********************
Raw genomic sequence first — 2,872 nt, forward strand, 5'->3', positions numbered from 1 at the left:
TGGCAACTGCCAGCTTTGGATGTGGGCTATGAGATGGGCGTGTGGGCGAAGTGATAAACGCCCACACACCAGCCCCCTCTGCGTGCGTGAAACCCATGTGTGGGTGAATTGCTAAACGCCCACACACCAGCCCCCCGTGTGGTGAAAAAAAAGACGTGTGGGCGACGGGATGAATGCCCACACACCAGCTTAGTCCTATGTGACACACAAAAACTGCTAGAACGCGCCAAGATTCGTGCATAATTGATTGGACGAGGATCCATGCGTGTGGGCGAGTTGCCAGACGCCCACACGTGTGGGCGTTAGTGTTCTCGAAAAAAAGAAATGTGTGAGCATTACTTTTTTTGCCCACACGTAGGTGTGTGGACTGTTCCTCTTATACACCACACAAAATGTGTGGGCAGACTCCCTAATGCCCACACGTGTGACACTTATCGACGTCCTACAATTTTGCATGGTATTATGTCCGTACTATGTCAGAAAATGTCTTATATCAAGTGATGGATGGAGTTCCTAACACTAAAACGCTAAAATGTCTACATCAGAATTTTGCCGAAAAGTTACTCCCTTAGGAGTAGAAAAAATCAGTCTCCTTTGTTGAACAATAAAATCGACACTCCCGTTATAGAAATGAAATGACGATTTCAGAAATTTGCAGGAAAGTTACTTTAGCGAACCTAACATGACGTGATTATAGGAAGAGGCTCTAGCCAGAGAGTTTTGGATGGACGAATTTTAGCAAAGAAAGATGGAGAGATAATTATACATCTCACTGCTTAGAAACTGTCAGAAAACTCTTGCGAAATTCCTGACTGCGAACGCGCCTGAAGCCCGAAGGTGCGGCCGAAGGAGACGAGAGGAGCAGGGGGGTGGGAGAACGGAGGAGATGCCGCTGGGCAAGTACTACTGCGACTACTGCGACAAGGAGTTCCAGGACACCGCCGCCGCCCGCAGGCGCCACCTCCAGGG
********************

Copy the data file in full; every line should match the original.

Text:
Raw genomic sequence first — 2,872 nt, forward strand, 5'->3', positions numbered from 1 at the left:
TGGCAACTGCCAGCTTTGGATGTGGGCTATGAGATGGGCGTGTGGGCGAAGTGATAAACGCCCACACACCAGCCCCCTCTGCGTGCGTGAAACCCATGTGTGGGTGAATTGCTAAACGCCCACACACCAGCCCCCCGTGTGGTGAAAAAAAAGACGTGTGGGCGACGGGATGAATGCCCACACACCAGCTTAGTCCTATGTGACACACAAAAACTGCTAGAACGCGCCAAGATTCGTGCATAATTGATTGGACGAGGATCCATGCGTGTGGGCGAGTTGCCAGACGCCCACACGTGTGGGCGTTAGTGTTCTCGAAAAAAAGAAATGTGTGAGCATTACTTTTTTTGCCCACACGTAGGTGTGTGGACTGTTCCTCTTATACACCACACAAAATGTGTGGGCAGACTCCCTAATGCCCACACGTGTGACACTTATCGACGTCCTACAATTTTGCATGGTATTATGTCCGTACTATGTCAGAAAATGTCTTATATCAAGTGATGGATGGAGTTCCTAACACTAAAACGCTAAAATGTCTACATCAGAATTTTGCCGAAAAGTTACTCCCTTAGGAGTAGAAAAAATCAGTCTCCTTTGTTGAACAATAAAATCGACACTCCCGTTATAGAAATGAAATGACGATTTCAGAAATTTGCAGGAAAGTTACTTTAGCGAACCTAACATGACGTGATTATAGGAAGAGGCTCTAGCCAGAGAGTTTTGGATGGACGAATTTTAGCAAAGAAAGATGGAGAGATAATTATACATCTCACTGCTTAGAAACTGTCAGAAAACTCTTGCGAAATTCCTGACTGCGAACGCGCCTGAAGCCCGAAGGTGCGGCCGAAGGAGACGAGAGGAGCAGGGGGGTGGGAGAACGGAGGAGATGCCGCTGGGCAAGTACTACTGCGACTACTGCGACAAGGAGTTCCAGGACACCGCCGCCGCCCGCAGGCGCCACCTCCAGGG